New University of Iowa frat house hinges on city parking waiver
Parking scarcity 'has long been a major concern'
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IOWA CITY — An 85-year-old, 21-bedroom house originally used by a University of Iowa fraternity but later converted to an assisted living facility could revert to its roots if Iowa City staffers exempt it from updated parking standards.
The 6,500-square-foot property that sits adjacent other fraternity houses at 716 North Dubuque St. provides just two actual parking spaces — with potential for up to four vehicles, according to Sarah Walz, assistant transportation planner for Iowa City.
The house, in use as Successful Living Supportive Housing since 1997, already has an exception from city parking mandates that require it provide one space for every three beds plus one space for every staff member when operating as assisted living.
But parking standards for fraternal living are higher — 16 spaces for 21 residents, rather than nine — meaning the property can’t begin housing 21 members of the UI’s Kappa Sigma chapter, as proposed, unless the Iowa City Board of Adjustments amends its parking waiver for the site.
Iowa City staff have concerns about such a waiver.
“The scarcity of on-street parking in the area has long been a major concern for neighborhood residents, and as the university grows its population of undergraduate students, the competition for on-street parking is likely to become more intense,” according to a staff recommendation to the board.
“There is also concern about disturbances that have been created by other fraternities in the immediate neighborhood,” the staff recommendation states. “The adjacent fraternity to the south has been expelled from its house by its own national organization due to behavioral issues.”
The property remains in use as an assisted living facility, but it’s operating below capacity, and Walz told The Gazette owners are looking to sell because they have different needs than what the space can provide.
Meanwhile, Kappa Sigma — billed as a potential occupant — does not have a house and currently functions out of the Iowa Memorial Union. According to its website, Kappa Sigma originally colonized on the UI campus in 1902 and then recolonized in 1969. It went dormant in 2003 until efforts to recolonize in 2012. Following a lengthy rechartering process, the chapter of 56 men was initiated in March 2014.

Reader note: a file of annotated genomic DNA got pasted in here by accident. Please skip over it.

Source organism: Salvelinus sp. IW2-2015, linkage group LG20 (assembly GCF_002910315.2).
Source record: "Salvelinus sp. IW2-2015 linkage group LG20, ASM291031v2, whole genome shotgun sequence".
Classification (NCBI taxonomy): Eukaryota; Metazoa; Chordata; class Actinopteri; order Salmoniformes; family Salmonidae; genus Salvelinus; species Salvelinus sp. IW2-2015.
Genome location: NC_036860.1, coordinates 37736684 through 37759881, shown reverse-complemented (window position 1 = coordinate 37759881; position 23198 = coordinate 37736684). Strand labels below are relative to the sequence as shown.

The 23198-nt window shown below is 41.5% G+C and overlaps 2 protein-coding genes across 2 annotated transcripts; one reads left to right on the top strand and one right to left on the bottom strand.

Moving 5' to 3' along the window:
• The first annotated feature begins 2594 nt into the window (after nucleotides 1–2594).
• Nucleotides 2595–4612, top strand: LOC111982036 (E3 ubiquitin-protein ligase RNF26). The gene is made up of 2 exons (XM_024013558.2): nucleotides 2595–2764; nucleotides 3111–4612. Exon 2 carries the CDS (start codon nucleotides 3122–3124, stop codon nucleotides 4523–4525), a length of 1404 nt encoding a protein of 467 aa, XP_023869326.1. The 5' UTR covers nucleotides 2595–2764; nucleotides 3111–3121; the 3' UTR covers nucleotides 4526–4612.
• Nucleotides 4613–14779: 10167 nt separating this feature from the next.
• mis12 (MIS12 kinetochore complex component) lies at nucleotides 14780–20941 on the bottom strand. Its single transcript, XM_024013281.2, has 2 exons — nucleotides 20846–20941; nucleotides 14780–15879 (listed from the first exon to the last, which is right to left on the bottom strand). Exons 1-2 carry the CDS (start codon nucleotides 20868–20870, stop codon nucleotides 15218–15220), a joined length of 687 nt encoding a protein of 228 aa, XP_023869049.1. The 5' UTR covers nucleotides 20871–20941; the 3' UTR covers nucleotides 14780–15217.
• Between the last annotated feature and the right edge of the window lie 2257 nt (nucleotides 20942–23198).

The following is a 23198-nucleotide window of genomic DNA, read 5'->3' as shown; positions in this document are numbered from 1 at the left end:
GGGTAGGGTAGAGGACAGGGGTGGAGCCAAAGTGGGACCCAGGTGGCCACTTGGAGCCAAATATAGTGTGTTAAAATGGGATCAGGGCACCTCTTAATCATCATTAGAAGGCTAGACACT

“Kappa Sigma does not currently have a house on the Iowa campus, but they have previously owned chapter structures at Iowa and are currently searching for a new property,” according to the group’s website.
The North Dubuque Street property has housed several fraternities over the years — before it was converted for other uses, according to Walz.
But some aren’t so sure it should revert.
One resident who lives just 400 feet from the house emailed city staff earlier this month to express concern about the waiver request, saying parking in the area already is insufficient for residents, guests, and maintenance workers.
“I remain extremely concerned about how this change will affect the neighborhood,” Jesse Singerman wrote. “It is very difficult — often impossible — to find parking on the street during the day, and it is not unusual to see cars blocking crosswalks and sidewalks in an effort to make use of every inch.”
But Mitch King — who owns KMB Management and is interested in buying the Dubuque Street property to convert for fraternal living — doesn’t believe the site is financially viable without the requested parking exemption.
King has proposed several remedies to the parking quandary aimed at encouraging residents to use alternative transportation and proving to city officials the parking waiver could work.
For starters, according to city documents, King said he’ll remove the outdoor deck and install 10 moped parking spaces and provide indoor parking for up to 21 bicycles. He also stressed that Kappa Sigma will continue to use off-site facilities for its weekly meetings and social functions, and he said the chapter’s national organization prohibits alcohol in its houses, according to the documents.
But none of those conditions are enforceable, according to the city, although the board could impose a condition revoking the parking exemption if the property gets more than three disorderly house convictions in 18 months.
Staff members, in their recommendation, said they agree some modification or waiver might be necessary to ensure a legal use that also provides enough income to maintain the property.
“Staff acknowledges that flexibility is appropriate,” Walz told The Gazette. “The question is, how much?”
Following an analysis, city staff recommended the board reduce minimum parking requirements to allow up to 13 residents.
“While staff concludes that additional residential density, beyond 11 roomers, is necessary in order to make a reasonable return on the property, staff does not believe the applicant has demonstrated that 21 residents is necessary to do this,” according to city documents.
The Board of Adjustment was supposed to take up the issue this week, but King asked members to wait one month and instead discuss it at their Feb. 17 meeting — giving him more time to answer staff questions.
King said his interested in buying the property hinges on the board’s decision.
“It all depends on what happens in February,” he said.